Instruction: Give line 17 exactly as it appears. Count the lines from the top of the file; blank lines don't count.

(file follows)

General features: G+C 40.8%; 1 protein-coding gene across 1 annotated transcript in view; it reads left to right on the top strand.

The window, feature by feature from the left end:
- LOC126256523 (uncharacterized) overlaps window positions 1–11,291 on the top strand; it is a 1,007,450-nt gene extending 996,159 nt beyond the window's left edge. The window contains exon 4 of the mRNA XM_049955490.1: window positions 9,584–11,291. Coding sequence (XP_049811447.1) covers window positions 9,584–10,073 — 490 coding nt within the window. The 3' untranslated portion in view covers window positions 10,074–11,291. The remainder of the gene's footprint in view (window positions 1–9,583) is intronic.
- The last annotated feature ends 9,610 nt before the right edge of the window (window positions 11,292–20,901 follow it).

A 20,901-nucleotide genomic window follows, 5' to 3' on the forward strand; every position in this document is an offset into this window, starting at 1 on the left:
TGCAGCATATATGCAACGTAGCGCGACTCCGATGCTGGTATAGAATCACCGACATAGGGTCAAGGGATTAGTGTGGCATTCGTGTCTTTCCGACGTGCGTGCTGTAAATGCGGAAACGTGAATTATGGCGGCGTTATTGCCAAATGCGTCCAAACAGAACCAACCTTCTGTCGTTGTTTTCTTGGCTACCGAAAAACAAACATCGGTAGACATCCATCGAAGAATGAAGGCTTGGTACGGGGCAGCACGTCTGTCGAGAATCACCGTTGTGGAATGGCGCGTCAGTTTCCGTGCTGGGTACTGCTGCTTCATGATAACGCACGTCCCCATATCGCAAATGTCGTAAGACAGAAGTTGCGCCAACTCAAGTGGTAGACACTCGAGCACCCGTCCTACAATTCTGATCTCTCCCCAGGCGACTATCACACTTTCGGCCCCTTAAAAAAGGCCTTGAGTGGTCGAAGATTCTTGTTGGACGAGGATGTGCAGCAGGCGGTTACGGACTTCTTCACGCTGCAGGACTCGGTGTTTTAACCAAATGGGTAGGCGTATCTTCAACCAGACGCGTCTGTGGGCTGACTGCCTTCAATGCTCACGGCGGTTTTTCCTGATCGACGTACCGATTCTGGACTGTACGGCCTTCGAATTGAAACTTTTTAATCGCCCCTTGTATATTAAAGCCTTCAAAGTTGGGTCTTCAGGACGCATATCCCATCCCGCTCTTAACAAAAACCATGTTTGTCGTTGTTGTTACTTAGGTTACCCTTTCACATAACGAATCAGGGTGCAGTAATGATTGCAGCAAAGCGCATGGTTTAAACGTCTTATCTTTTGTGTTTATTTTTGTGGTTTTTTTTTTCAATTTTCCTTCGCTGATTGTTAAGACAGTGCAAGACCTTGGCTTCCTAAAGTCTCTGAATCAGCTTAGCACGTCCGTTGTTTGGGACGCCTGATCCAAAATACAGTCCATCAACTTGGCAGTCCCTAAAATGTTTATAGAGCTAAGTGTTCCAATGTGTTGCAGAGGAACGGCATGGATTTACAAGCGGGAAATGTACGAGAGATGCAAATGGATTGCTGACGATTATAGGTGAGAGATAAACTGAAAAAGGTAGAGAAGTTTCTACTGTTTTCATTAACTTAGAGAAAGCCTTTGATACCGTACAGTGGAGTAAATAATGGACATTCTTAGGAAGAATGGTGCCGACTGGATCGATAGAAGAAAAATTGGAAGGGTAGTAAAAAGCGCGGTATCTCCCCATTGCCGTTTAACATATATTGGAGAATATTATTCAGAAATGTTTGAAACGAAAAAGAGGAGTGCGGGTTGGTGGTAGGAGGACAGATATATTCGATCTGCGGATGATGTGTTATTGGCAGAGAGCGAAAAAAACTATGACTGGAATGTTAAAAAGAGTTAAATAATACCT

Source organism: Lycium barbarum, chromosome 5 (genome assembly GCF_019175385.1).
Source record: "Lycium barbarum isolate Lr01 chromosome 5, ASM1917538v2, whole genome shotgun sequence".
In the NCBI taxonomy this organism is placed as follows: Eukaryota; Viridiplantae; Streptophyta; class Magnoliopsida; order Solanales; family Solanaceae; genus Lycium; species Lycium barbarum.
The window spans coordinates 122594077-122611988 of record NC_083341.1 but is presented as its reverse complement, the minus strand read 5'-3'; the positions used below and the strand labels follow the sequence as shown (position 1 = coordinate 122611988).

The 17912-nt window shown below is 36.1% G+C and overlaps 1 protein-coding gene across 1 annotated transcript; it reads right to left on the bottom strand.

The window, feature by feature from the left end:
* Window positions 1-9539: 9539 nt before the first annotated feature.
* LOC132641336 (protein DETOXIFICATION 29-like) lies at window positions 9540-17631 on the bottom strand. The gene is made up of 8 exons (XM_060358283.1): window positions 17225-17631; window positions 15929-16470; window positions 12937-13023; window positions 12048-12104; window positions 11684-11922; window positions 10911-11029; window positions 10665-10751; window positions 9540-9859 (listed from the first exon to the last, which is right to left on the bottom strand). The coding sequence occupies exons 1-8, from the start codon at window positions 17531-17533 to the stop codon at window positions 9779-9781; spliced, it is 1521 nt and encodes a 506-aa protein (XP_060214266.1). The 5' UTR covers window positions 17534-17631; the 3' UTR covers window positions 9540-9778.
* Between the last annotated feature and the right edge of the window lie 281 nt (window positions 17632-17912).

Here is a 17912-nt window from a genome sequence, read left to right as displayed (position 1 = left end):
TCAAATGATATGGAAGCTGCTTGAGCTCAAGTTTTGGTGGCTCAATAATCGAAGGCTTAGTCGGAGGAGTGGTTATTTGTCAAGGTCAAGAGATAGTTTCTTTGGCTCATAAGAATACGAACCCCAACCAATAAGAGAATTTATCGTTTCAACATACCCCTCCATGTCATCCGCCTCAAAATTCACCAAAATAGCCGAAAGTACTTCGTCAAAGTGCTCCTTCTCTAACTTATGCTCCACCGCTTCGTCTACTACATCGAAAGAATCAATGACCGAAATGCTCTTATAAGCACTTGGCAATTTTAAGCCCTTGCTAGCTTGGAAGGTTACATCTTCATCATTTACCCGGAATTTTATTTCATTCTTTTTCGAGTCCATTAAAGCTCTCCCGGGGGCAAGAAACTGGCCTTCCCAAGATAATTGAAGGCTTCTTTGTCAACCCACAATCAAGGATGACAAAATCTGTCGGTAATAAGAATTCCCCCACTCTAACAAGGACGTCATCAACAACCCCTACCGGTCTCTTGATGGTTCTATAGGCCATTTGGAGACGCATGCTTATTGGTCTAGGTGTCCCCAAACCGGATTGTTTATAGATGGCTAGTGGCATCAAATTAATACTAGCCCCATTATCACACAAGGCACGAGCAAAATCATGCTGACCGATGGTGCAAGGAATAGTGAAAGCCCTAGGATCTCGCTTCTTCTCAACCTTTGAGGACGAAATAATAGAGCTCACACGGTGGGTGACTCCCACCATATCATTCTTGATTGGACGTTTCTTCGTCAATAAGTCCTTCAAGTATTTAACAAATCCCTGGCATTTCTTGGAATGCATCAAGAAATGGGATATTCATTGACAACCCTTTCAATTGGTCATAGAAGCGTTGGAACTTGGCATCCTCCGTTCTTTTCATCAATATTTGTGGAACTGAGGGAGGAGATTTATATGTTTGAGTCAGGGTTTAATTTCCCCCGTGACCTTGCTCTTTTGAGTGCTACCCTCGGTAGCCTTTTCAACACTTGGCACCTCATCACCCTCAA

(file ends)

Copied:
TCAAATGATATGGAAGCTGCTTGAGCTCAAGTTTTGGTGGCTCAATAATCGAAGGCTTAGTCGGAGGAGTGGTTATTTGTCAAGGTCAAGAGATAGTTTCTTTGGCTCATAAGAATACGAACCCCAACCAATAAGAGAATTTATCGTTTCAACATACCCCTCCATGTCATCCGCCTCAAAATTCACCAAAATAGCCGAAAGTACTTCGTCAAAGTGCTCCTTCTCTAACTTATGCTCCACCGCTTCGTCTACTACATCGAAAGAATCAATGACCGAAATGCTCTTATAAGCACTTGGCAATTTTAAGCCCTTGCTAGCTTGGAAGGTTACATCTTCATCATTTACCCGGAATTTTATTTCATTCTTTTTCGAGTCCATTAAAGCTCTCCCGGGGGCAAGAAACTGGCCTTCCCAAGATAATTGAAGGCTTCTTTGTCAACCCACAATCAAGGATGACAAAATCTGTCGGTAATAAGAATTCCCCCACTCTAACAAGGACGTCATCAACAACCCCTACCGGTCTCTTGATGGTTCTATAGGCCATTTGGAGACGCATGCTTATTGGTCTAGGTGTCCCCAAACCGGATTGTTTATAGATGGCTAGTGGCATCAAATTAATACTAGCCCCATTATCACACAAGGCACGAGCAAAATCATGCTGACCGATGGTGCAAGGAATAGTGAAAGCCCTAGGATCTCGCTTCTTCTCAACCTTTGAGGACGAAATAATAGAGCTCACACGGTGGGTGACTCCCACCATATCATTCTTGATTGGACGTTTCTTCGTCAATAAGTCCTTCAAGTATTTAACAAATCCCTGGCATTTCTTGGAATGCATCAAGAAATGGGATATTCATTGACAACCCTTTCAATTGGTCATAGAAGCGTTGGAACTTGGCATCCTCCGTTCTTTTCATCAATATTTGTGGAACTGAGGGAGGAGATTTATATGTTTGAGTCAGGGTTTAATTTCCCCCGTGACCTTGCTCTTTTGAGTGCTACCCTCGGTAGCCTTTTCAACACTTGGCACCTCATCACCCTCAA